In the light of Brexit and a hung Parliament, David Freedman – Director of Sales at Huthwaite International – considers the crucial role effective negotiating can play for businesses.
In the wake of the EU referendum and a hung Parliament for the UK, the need for effective negotiation has been thrown firmly into the limelight. Indeed, in the run up to the UK’s General Election the majority of parties placed emphasis on the importance of negotiating regardless of whether they were campaigning for a hard or soft Brexit This raises an important question for organisations of all types – In a world where, frankly, the relevant skills are in worryingly short supply, how can professionals develop better negotiation skills? If they can, they’ll have a good chance to increase profit margins, streamline efficiencies and meet organisational goals.
Negotiating has been a hidden gem that far too many companies are failing to unearth. The most successful businesses don’t automatically default to cutting costs or raising prices when looking to increase profit, they hone their negotiating prowess. Yet its power, and the positive impact it can have on the bottom line, remains largely unacknowledged and hence underused.
“This could mean that many businesses have huge areas of growth potential that are being overlooked. Everyone recognises how crucial the negotiation process is as part of Brexit or establishing a stable government. But how many people have yet to realise the implications for their own businesses? With specialist procurement teams reducing in size, the skills and processes needed for effective negotiation are becoming scarce.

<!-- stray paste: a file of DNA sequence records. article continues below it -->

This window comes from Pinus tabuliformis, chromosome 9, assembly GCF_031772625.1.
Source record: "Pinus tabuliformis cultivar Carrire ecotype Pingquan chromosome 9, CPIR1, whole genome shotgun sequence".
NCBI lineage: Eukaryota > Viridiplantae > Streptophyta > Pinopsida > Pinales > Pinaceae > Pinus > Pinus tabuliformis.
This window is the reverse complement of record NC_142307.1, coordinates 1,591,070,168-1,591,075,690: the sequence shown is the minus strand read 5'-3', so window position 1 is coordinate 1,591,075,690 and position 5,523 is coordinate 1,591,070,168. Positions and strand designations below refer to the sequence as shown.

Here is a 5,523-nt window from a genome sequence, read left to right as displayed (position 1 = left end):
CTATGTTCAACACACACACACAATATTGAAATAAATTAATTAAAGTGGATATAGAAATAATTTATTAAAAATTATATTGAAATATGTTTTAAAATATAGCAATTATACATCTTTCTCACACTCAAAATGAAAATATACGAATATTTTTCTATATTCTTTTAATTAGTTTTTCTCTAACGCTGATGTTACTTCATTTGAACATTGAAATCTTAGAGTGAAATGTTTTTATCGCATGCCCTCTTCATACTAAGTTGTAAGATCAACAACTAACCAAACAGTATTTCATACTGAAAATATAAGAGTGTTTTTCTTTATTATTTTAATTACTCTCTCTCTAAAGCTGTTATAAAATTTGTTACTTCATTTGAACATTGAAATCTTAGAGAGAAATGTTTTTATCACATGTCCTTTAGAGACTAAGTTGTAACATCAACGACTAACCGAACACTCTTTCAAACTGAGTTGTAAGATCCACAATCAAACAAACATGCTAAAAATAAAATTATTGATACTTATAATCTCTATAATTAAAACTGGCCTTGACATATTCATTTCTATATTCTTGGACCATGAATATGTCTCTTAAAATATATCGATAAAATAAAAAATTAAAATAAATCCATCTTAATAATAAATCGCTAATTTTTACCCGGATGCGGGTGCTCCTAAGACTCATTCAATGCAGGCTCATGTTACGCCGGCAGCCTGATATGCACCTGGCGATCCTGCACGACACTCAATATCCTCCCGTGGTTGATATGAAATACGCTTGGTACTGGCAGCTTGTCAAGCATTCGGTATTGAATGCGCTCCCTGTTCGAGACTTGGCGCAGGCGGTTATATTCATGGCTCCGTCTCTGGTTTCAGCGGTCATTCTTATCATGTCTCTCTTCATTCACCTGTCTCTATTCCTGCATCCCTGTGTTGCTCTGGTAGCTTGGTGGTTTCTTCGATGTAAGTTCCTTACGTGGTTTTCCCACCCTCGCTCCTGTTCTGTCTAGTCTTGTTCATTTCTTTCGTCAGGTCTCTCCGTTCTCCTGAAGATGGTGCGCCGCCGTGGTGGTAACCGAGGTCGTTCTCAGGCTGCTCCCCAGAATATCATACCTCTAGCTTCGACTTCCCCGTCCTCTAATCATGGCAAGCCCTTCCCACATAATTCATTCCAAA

“This is something that the world’s best organisations are already focusing on. Indeed, a Huthwaite International survey of 124 of the top Global businesses revealed that the most successful companies had all reengineered their organisational negotiation capabilities, and during the time of the study, companies with no negotiation process suffered an average net income decline of 30.9% over a 12-month period whilst those with a formal negotiation process increased by 42.5%.
Another Huthwaite International study in 2014, of 1300 respondents in 53 countries, revealed just how prevalent the need has become. 55% of respondents took part in frequent short commercial negotiations that involve up to five negotiable issues, and 41% frequently took part in large, complex negotiations that involve many more issues. So, for vast numbers of professionals everywhere, there is clearly much at stake.
“The role of negotiation has never been so important. As economies across the globe shift and change, and services that were once highly differentiated are now seen as commodities, so do deals and supplier relationships require ever greater skill. By investing in a qualified and capable team of accomplished negotiators – either through the right training, the right recruitment, or both the capability becomes far less elusive . The enterprises that develop an abundance of that capability will be those that secure greater profit margins, increased efficiencies and a more sustainable business model.”
Huthwaite International has a whole host of online resources to help educate and up-skill those interested in improving their techniques. Extensive resources can be found online here:
1) Improving negotiation performance – A benchmark study of the world’s leading companies and how they are negotiating
2) How well are you negotiating? – what the top global companies are doing and what you can learn for your own business
Download our benchmark study of some of the world’s largest organisations. Discover their top ten factors for negotiation success. This report is important reading for anyone evaluating their company’s negotiation capability and / or considering a skills improvement programme.
Talk to our experts
We can work with you to develop a skills programme designed not only to align your team to a world class model but help ensure permanent behavioural change for long term ROI. Call us or submit your details using the contact form below.